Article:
Tax-free savings accounts just got a bit more attractive to Canadian savers and investors -- too bad the $500 increase will likely go ignored.
The federal government announced Monday the TFSA contribution limit will rise from $5,000 to $5,500 beginning Jan.1, 2013. This is the first time TFSAs have been indexed for inflation, which occurs in $500 increments, the government said.
"Our Government remains committed to our low-tax plan for jobs and growth and we are very pleased to offer Canadians ways to save on taxes and keep more of their hard-earned money," Ted Menzies, minister of state (finance) said in a release. "TFSAs have become an exceedingly valuable savings tool for so many Canadians."
The government even released a handy chart to demonstrate the benefits of the tax-free account, stating: "A middle-income saver could accumulate about $2,340 more in tax savings on their investments than if the additional investment had been made in a taxable savings vehicle (unregistered account)."
TFSAs not understood
Unfortunately, the change will likely go for naught. Canadians have largely ignored the tax-free perks because many feel the rules governing them are too complicated.
Fifty-three per cent of Canadians have not opened a TFSA account, according to a recent survey conducted by Angus Reid on behalf of ING Direct Canada. A mere 44 per cent said they had only a vague idea of how a TFSA works, while an additional 19 per cent said they were totally clueless about them.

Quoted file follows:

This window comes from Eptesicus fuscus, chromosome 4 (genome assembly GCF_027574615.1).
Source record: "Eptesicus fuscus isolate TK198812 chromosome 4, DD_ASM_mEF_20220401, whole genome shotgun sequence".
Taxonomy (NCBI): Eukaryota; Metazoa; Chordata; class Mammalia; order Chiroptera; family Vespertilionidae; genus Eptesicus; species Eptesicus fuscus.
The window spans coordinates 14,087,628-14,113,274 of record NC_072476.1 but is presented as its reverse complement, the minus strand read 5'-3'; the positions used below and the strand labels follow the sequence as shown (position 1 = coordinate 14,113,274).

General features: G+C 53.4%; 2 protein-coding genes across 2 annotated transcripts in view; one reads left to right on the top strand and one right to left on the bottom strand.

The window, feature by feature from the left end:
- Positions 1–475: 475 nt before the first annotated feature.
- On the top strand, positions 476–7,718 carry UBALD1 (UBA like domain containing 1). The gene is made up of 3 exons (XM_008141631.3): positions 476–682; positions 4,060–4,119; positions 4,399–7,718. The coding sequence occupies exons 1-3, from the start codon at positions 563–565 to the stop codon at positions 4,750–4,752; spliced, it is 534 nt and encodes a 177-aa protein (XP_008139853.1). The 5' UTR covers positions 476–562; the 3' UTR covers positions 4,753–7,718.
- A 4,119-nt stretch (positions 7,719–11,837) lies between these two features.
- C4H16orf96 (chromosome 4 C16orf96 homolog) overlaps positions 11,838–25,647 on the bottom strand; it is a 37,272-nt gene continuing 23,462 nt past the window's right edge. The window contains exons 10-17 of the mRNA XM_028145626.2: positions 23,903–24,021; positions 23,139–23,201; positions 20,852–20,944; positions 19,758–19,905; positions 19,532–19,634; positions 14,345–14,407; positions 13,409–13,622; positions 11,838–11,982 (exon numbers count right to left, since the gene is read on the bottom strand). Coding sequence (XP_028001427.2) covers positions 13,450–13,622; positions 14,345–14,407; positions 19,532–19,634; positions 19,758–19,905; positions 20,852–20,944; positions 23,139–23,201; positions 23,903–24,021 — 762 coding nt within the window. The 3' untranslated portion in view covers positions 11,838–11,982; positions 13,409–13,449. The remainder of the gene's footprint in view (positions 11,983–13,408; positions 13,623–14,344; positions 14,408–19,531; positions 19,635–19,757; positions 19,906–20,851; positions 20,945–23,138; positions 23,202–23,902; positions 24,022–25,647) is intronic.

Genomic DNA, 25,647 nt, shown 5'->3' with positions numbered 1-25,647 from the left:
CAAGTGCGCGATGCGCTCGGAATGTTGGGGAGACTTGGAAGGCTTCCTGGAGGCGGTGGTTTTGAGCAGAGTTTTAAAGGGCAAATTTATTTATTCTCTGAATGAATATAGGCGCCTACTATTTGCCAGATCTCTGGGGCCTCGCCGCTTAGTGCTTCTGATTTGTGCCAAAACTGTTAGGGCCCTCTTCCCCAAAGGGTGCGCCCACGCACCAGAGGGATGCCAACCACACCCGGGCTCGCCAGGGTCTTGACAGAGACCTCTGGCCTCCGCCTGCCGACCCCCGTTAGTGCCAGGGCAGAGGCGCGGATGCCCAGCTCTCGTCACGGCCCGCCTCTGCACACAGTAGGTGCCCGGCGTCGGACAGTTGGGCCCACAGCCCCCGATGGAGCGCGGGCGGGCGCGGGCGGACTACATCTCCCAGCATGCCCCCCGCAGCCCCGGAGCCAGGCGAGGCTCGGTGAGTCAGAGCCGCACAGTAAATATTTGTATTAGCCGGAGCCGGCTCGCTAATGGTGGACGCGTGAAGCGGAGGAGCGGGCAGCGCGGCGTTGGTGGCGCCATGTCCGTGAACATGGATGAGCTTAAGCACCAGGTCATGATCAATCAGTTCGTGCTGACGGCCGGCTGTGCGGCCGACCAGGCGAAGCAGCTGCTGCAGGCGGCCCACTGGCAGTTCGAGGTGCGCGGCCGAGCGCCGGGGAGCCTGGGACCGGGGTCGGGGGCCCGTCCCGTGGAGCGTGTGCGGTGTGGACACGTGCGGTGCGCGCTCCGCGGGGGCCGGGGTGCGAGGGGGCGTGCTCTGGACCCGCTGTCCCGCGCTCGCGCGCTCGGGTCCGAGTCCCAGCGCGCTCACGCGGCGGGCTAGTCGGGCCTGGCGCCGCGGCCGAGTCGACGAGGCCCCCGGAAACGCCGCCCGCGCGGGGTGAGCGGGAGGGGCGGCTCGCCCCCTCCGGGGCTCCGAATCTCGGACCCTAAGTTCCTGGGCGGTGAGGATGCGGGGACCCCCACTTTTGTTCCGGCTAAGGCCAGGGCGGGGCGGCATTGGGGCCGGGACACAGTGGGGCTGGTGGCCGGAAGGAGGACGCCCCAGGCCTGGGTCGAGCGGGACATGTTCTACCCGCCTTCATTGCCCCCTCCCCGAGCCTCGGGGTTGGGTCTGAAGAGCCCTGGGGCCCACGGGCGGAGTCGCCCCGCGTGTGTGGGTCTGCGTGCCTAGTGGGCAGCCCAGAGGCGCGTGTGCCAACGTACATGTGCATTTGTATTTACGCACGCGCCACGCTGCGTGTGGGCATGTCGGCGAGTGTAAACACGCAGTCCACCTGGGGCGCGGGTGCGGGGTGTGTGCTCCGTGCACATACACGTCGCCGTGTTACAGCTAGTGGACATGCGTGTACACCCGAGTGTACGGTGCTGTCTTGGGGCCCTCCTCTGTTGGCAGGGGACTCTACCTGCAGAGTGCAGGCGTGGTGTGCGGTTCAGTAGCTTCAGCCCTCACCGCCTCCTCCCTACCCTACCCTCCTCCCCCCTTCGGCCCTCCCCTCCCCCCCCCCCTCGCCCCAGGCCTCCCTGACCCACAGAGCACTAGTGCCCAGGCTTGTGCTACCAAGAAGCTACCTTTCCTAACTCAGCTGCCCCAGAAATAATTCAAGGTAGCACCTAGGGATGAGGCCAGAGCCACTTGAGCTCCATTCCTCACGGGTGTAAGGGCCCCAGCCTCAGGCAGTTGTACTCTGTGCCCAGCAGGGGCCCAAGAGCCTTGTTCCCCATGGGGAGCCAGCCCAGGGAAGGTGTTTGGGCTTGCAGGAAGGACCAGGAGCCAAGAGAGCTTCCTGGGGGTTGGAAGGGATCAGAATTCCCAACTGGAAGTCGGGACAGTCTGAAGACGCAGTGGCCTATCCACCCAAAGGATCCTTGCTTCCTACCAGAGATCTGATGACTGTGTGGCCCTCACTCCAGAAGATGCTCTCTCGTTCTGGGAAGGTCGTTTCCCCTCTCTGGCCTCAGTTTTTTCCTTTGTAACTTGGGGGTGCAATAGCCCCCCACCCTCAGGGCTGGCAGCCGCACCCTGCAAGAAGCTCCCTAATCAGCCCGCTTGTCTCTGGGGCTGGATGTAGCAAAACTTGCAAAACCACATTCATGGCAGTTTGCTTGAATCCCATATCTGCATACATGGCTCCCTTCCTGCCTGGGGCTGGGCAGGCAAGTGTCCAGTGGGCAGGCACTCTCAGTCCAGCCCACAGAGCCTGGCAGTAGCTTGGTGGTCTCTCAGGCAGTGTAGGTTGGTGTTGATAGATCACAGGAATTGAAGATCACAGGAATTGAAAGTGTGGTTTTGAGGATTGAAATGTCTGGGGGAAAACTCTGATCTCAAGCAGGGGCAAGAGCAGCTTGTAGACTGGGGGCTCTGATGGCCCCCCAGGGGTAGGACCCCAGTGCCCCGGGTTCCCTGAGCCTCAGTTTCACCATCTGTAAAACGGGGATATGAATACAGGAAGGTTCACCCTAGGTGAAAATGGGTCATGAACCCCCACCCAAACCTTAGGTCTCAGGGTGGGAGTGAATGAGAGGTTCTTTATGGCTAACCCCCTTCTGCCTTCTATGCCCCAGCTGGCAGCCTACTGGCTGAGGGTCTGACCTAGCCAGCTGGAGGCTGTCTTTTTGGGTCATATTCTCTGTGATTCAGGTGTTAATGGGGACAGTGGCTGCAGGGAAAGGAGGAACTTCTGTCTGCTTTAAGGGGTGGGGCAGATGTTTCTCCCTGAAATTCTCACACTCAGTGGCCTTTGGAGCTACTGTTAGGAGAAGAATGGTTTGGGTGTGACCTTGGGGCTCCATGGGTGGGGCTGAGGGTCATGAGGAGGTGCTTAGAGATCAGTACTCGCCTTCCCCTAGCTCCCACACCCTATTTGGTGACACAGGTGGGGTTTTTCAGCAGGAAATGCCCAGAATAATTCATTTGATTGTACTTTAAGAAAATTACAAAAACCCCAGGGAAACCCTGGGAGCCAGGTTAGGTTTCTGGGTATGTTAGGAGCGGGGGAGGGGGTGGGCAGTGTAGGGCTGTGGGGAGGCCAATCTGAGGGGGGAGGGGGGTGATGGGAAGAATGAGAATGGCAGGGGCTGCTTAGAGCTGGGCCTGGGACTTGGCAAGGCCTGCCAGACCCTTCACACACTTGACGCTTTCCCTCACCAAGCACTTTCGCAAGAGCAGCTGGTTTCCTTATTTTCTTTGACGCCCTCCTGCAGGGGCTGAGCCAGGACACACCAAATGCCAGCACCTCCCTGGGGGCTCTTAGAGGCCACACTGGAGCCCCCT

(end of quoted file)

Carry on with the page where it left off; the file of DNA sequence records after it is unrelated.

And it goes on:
In a separate survey by ING Direct Canada, 13 per cent of respondents had no idea what a tax-free savings account was, while nearly half of those surveyed believed someone else was responsible for tracking their annual contributions.
According to the federal government, 8.2 million Canadians having opened an account, but approximately only 2.5 million contributed the maximum $5,000 in 2011. Perhaps we're spending too much servicing our record debt loads?
Canada's debt-to-income ratio has reached a record 1.63 per cent, meaning for every dollar Canadians make, we owe $1.63 in debt -- both secured and unsecured. Coupled with mortgage payments, childcare costs, RRSP contributions and household expenses, it's no wonder Canadians are finding it difficult to cough up an additional $5,000 of annual savings.
But if they can, they should.
How TFSAs work
Anyone over the age of 18 can open a TFSA, which can not only function as a savings account, but can also serve as a vehicle to hold investments -- mutual funds, GICs, stocks, etc.
Any interest or capital gains (money received when you sell securities at a profit) can be sheltered in the account, meaning your money can grow tax free. And any withdrawals from the account are not taxed.
Contribution room can be carried forward to future years, which is great news for those Canadians without a TFSA -- they can now contribute $25,000 when they open an account and watch those funds grow tax free.
And any withdrawals made in the current calendar year, will enable a higher contribution rate next year. For example: If you deposit $5,000 to a TFSA in April 2012, but withdraw $2,000 in October 2012, you'll be able to contribute $7,500 in 2013, which includes the additional $500 announced on Monday.
For more on tax-free savings accounts, visit the federal government's TFSA website.